Tesla has managed to stay profitable in Q4 2018 and thus reported its second consecutive quarterly profit. Still, Tesla earnings were hit on some fronts, but sales are looking good with Tesla having sold over 140,000 Model 3 throughout 2018 with more to come.
Profit was down from last quarter when Tesla made 300 million dollars in Q3. In Q4 it was no more than 139.5 million dollars, but that was expected due to Tesla starting deliveries of the less expensive Mid-Range Model 3 in the previous quarter.
In concrete numbers, Tesla announced that it made $7.2 billion in revenue and earnings of $1.98 per share (non-GAAP). This is a little less than Wallstreet had expected, and so shares fell slightly when the market closed today. Factors leading to a decline in revenue were less money to be made from the sale of regulatory credits (ZEV), higher import duties on parts from China as well as lower prices on the Model S and Model X in China and a lower-priced mid-range version of Model 3.
To put this into the long-term perspective, the Californian group is forecasting sales of just under 21.5 billion dollars for the whole year – almost twice as much as in the previous year. The automotive business alone contributed 18.5 billion dollars mainly due to Model 3. The energy sector with Tesla battery storage units and solar systems from SolarCity generated around 1.5 billion dollars, with a further 1.4 billion coming from the service business and other areas such as the sale of zero-emission vehicle credits.
Again, the Model 3 prove to be Tesla’s most significant driver. Throughout 2018, Tesla delivered a total of 145,846 Model 3, making it “the best-selling premium vehicle (including SUVs) in the US for 2018,” says Tesla and thinks this will continue. Reads the filing: “In 2019, full-year Model 3 volumes will grow substantially over 2018 due to a full year of high production rates at our Fremont facility.”
In more concrete terms, Tesla is “expecting to deliver 360,000 to 400,000 vehicles” throughout 2019. In Q4 last year, they brought 63,359 units of the electric sedan to customers.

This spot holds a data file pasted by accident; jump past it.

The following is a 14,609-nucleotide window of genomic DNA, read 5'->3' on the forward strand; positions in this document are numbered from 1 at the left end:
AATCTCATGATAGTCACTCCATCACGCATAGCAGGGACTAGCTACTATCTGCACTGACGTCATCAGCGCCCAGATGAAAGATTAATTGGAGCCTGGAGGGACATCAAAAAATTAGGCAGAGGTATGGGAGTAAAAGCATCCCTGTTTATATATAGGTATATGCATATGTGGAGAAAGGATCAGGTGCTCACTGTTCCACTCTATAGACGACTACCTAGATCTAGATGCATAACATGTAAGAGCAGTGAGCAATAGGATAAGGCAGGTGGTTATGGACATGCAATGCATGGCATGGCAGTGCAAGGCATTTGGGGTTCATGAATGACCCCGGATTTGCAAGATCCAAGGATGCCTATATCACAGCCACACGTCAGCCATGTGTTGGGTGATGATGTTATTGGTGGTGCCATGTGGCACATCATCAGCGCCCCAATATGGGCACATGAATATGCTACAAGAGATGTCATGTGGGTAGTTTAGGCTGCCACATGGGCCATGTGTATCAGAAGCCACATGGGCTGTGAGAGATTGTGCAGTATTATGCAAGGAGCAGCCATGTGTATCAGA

Of the larger (and older) S and X models, Tesla delivered 27,607 units to customers worldwide in the fourth quarter. For the year as a whole, Tesla reports just under 100,000 deliveries of this type – 99,475 Model S and Model X to be precise, which met its expectations. The bottom line is that Tesla was able to produce and launch almost a quarter of a million electric cars in 2018.
Already they can make up to 7,000 Model 3 a week in Fremont, albeit it as a demo production over 24 hours so far, and target to “produce 10,000 Model 3 vehicles per week on a sustained basis” between Fremont and Gigafactory 3 in Shanghai.
Moreover, Tesla reckons “the capital spend per unit of capacity for this factory (G3) to be less than half of that of our Model 3 line in Fremont.” If so, this would make the Model 3 a real competitor on the Chinese market, the same market that this time ate into Tesla’s profit. The EV maker had kept prices low despite a hike in import duties.
But the Model 3 is not all. Reads the letter further: “Additionally, this year we will start tooling for Model Y to achieve volume production by the end of 2020, most likely at Gigafactory 1. All of these activities are setting us up for very significant annual growth in 2019 and beyond.”
Given these plans, it is all the more surprising that Tesla projects capital expenditures of only $2.5 billion for the year.
Another growth sector was infrastructure, and Tesla claims: “In Q4, we opened 69 new Supercharger locations for a total of 1,421 Supercharger stations globally. To date, we have approximately 12,000 dedicated Supercharging connectors and over 21,000 Destination Charging connectors globally.” The roll-out for what Tesla calls V3 technology to enable faster charge times is also underway and to be expected “early this year”.
tesla.com (letter to shareholders)
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